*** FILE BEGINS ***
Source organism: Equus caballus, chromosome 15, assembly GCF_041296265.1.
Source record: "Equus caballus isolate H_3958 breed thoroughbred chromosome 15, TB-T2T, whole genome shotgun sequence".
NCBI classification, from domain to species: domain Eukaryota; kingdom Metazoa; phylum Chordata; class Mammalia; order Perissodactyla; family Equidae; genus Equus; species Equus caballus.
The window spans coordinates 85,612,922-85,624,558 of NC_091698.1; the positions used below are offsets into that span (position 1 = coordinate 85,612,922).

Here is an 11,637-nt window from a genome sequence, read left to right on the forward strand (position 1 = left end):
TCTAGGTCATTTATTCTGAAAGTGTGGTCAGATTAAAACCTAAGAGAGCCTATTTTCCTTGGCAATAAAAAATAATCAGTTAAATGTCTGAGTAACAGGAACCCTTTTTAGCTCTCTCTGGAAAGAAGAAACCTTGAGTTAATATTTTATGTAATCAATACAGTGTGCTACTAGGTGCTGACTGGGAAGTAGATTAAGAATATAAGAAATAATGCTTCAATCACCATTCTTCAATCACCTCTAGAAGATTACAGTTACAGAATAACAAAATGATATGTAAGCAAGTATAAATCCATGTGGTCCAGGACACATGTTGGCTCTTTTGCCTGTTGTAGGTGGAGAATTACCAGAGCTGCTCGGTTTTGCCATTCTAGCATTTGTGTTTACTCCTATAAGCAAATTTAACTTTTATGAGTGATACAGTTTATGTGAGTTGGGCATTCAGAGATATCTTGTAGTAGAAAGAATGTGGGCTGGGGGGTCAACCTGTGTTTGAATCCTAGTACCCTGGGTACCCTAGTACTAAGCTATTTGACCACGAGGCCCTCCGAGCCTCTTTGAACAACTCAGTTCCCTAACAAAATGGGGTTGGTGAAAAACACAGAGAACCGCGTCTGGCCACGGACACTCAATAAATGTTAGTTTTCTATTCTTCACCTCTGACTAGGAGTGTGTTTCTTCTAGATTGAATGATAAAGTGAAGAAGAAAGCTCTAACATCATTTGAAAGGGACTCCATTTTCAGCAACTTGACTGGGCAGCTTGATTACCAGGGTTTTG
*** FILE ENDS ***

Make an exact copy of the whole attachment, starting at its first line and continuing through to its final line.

Source organism: Equus caballus, chromosome 15, assembly GCF_041296265.1.
Source record: "Equus caballus isolate H_3958 breed thoroughbred chromosome 15, TB-T2T, whole genome shotgun sequence".
NCBI classification, from domain to species: domain Eukaryota; kingdom Metazoa; phylum Chordata; class Mammalia; order Perissodactyla; family Equidae; genus Equus; species Equus caballus.
The window spans coordinates 85,612,922-85,624,558 of NC_091698.1; the positions used below are offsets into that span (position 1 = coordinate 85,612,922).

Here is an 11,637-nt window from a genome sequence, read left to right on the forward strand (position 1 = left end):
TCTAGGTCATTTATTCTGAAAGTGTGGTCAGATTAAAACCTAAGAGAGCCTATTTTCCTTGGCAATAAAAAATAATCAGTTAAATGTCTGAGTAACAGGAACCCTTTTTAGCTCTCTCTGGAAAGAAGAAACCTTGAGTTAATATTTTATGTAATCAATACAGTGTGCTACTAGGTGCTGACTGGGAAGTAGATTAAGAATATAAGAAATAATGCTTCAATCACCATTCTTCAATCACCTCTAGAAGATTACAGTTACAGAATAACAAAATGATATGTAAGCAAGTATAAATCCATGTGGTCCAGGACACATGTTGGCTCTTTTGCCTGTTGTAGGTGGAGAATTACCAGAGCTGCTCGGTTTTGCCATTCTAGCATTTGTGTTTACTCCTATAAGCAAATTTAACTTTTATGAGTGATACAGTTTATGTGAGTTGGGCATTCAGAGATATCTTGTAGTAGAAAGAATGTGGGCTGGGGGGTCAACCTGTGTTTGAATCCTAGTACCCTGGGTACCCTAGTACTAAGCTATTTGACCACGAGGCCCTCCGAGCCTCTTTGAACAACTCAGTTCCCTAACAAAATGGGGTTGGTGAAAAACACAGAGAACCGCGTCTGGCCACGGACACTCAATAAATGTTAGTTTTCTATTCTTCACCTCTGACTAGGAGTGTGTTTCTTCTAGATTGAATGATAAAGTGAAGAAGAAAGCTCTAACATCATTTGAAAGGGACTCCATTTTCAGCAACTTGACTGGGCAGCTTGATTACCAGGGTTTTG